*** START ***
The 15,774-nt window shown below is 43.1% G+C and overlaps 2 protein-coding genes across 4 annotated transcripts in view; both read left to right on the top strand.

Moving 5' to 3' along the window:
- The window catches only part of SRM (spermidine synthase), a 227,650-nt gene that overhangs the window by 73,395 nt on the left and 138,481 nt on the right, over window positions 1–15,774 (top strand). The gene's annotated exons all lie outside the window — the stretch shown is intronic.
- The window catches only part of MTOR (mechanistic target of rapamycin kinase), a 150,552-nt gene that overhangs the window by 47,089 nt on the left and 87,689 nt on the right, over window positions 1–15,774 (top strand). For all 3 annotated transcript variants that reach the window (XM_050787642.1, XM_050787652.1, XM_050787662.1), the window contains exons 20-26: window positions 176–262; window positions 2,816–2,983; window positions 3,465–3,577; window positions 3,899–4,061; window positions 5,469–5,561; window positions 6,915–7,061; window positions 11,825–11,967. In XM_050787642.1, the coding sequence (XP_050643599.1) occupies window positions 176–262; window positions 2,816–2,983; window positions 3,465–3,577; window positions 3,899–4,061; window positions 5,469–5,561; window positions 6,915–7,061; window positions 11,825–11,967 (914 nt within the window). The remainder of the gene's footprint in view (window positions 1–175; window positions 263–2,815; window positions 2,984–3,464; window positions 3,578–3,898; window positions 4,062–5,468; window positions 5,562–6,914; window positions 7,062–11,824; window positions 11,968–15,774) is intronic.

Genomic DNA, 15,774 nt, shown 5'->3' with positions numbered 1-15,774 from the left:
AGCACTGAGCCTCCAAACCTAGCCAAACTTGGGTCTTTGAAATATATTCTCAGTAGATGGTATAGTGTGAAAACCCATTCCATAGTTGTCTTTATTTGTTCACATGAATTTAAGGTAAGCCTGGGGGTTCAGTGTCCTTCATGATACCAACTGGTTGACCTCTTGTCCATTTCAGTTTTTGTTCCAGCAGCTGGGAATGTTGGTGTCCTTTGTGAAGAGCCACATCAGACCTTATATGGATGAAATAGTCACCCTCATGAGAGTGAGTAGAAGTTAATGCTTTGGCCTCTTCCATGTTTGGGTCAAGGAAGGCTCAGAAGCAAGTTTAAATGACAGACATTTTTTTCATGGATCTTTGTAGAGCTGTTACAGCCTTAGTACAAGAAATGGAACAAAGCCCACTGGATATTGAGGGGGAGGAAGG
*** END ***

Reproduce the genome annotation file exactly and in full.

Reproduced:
The 15,774-nt window shown below is 43.1% G+C and overlaps 2 protein-coding genes across 4 annotated transcripts in view; both read left to right on the top strand.

Moving 5' to 3' along the window:
- The window catches only part of SRM (spermidine synthase), a 227,650-nt gene that overhangs the window by 73,395 nt on the left and 138,481 nt on the right, over window positions 1–15,774 (top strand). The gene's annotated exons all lie outside the window — the stretch shown is intronic.
- The window catches only part of MTOR (mechanistic target of rapamycin kinase), a 150,552-nt gene that overhangs the window by 47,089 nt on the left and 87,689 nt on the right, over window positions 1–15,774 (top strand). For all 3 annotated transcript variants that reach the window (XM_050787642.1, XM_050787652.1, XM_050787662.1), the window contains exons 20-26: window positions 176–262; window positions 2,816–2,983; window positions 3,465–3,577; window positions 3,899–4,061; window positions 5,469–5,561; window positions 6,915–7,061; window positions 11,825–11,967. In XM_050787642.1, the coding sequence (XP_050643599.1) occupies window positions 176–262; window positions 2,816–2,983; window positions 3,465–3,577; window positions 3,899–4,061; window positions 5,469–5,561; window positions 6,915–7,061; window positions 11,825–11,967 (914 nt within the window). The remainder of the gene's footprint in view (window positions 1–175; window positions 263–2,815; window positions 2,984–3,464; window positions 3,578–3,898; window positions 4,062–5,468; window positions 5,562–6,914; window positions 7,062–11,824; window positions 11,968–15,774) is intronic.

Genomic DNA, 15,774 nt, shown 5'->3' with positions numbered 1-15,774 from the left:
AGCACTGAGCCTCCAAACCTAGCCAAACTTGGGTCTTTGAAATATATTCTCAGTAGATGGTATAGTGTGAAAACCCATTCCATAGTTGTCTTTATTTGTTCACATGAATTTAAGGTAAGCCTGGGGGTTCAGTGTCCTTCATGATACCAACTGGTTGACCTCTTGTCCATTTCAGTTTTTGTTCCAGCAGCTGGGAATGTTGGTGTCCTTTGTGAAGAGCCACATCAGACCTTATATGGATGAAATAGTCACCCTCATGAGAGTGAGTAGAAGTTAATGCTTTGGCCTCTTCCATGTTTGGGTCAAGGAAGGCTCAGAAGCAAGTTTAAATGACAGACATTTTTTTCATGGATCTTTGTAGAGCTGTTACAGCCTTAGTACAAGAAATGGAACAAAGCCCACTGGATATTGAGGGGGAGGAAGG